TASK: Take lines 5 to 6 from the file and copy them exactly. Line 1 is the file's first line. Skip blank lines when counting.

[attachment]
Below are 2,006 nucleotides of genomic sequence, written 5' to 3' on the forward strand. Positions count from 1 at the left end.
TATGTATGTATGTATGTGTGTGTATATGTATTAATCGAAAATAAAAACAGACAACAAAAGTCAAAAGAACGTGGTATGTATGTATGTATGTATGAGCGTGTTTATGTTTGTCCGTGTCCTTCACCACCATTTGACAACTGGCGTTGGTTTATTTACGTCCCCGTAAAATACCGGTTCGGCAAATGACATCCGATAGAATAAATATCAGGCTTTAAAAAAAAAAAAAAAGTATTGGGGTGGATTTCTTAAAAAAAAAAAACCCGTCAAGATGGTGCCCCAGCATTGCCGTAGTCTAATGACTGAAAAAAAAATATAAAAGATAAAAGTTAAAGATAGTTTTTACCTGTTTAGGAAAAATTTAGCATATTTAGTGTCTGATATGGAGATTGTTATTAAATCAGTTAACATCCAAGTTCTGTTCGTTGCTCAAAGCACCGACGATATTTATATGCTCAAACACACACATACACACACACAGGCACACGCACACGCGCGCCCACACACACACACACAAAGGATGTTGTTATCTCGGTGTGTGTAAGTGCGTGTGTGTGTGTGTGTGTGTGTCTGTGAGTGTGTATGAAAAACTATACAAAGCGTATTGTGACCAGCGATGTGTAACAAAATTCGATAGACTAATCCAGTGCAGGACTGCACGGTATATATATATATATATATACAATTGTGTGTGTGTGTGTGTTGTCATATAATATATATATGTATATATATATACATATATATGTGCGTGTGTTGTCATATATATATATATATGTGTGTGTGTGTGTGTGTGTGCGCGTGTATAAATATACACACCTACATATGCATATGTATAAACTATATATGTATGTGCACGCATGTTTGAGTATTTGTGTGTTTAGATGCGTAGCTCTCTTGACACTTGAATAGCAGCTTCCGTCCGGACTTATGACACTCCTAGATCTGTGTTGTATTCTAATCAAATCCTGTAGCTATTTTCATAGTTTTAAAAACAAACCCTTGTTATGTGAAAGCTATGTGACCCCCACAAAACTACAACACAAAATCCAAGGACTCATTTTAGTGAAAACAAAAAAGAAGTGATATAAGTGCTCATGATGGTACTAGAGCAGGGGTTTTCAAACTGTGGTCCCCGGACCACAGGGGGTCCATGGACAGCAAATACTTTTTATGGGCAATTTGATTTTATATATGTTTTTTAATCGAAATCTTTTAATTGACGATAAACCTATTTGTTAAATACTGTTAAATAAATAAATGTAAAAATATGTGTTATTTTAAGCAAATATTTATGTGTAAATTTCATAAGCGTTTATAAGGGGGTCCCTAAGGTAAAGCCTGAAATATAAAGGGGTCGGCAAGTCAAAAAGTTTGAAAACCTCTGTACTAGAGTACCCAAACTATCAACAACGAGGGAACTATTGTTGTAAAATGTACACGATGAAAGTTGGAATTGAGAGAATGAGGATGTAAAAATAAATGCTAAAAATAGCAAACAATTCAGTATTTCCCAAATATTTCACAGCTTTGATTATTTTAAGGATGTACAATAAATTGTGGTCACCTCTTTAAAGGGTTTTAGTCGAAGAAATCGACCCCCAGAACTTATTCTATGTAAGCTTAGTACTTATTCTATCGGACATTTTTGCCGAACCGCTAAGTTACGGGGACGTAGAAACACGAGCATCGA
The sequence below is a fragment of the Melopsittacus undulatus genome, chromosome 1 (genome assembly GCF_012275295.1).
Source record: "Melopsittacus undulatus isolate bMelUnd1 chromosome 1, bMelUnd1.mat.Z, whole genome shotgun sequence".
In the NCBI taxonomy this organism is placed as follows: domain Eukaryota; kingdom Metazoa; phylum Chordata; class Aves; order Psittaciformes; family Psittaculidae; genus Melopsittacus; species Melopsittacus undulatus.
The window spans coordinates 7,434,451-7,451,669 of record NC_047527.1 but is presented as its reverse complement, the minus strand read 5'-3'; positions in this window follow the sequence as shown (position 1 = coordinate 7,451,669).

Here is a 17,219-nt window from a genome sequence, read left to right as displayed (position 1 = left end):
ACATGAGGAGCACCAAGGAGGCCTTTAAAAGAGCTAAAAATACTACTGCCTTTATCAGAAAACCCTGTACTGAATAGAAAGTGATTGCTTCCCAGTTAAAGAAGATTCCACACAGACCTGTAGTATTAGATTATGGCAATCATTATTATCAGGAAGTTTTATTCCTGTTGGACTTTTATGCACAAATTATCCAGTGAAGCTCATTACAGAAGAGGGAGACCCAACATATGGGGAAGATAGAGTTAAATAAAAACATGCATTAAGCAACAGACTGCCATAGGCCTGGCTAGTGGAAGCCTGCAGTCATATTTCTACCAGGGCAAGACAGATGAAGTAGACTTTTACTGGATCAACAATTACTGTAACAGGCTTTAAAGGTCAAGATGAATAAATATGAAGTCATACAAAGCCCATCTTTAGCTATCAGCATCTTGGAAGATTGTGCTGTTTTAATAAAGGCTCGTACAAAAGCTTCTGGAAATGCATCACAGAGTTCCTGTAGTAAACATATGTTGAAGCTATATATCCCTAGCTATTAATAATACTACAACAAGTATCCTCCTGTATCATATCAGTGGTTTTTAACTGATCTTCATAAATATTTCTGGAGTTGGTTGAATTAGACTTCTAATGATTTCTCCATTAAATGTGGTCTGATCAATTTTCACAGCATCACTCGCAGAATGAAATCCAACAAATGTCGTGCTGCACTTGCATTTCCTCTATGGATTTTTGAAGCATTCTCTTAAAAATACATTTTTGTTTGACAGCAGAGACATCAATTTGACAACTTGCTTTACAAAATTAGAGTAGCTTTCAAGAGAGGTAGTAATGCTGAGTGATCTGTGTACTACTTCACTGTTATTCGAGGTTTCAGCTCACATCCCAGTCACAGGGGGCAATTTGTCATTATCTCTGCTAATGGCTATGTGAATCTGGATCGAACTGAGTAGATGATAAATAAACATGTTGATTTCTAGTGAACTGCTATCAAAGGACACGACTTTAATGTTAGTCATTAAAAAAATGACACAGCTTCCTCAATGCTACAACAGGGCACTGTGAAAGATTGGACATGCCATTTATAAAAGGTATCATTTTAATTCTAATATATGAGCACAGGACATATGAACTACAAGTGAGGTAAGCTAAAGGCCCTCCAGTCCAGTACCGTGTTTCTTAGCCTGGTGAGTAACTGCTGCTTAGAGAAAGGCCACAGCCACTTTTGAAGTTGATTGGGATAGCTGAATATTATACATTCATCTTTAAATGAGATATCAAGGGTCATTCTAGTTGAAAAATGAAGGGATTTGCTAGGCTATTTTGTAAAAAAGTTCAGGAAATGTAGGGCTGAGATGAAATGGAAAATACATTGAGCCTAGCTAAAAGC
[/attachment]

In the NCBI taxonomy this organism is placed as follows: domain Eukaryota; kingdom Metazoa; phylum Chordata; class Aves; order Psittaciformes; family Psittaculidae; genus Melopsittacus; species Melopsittacus undulatus.
The window spans coordinates 7,434,451-7,451,669 of record NC_047527.1 but is presented as its reverse complement, the minus strand read 5'-3'; positions in this window follow the sequence as shown (position 1 = coordinate 7,451,669).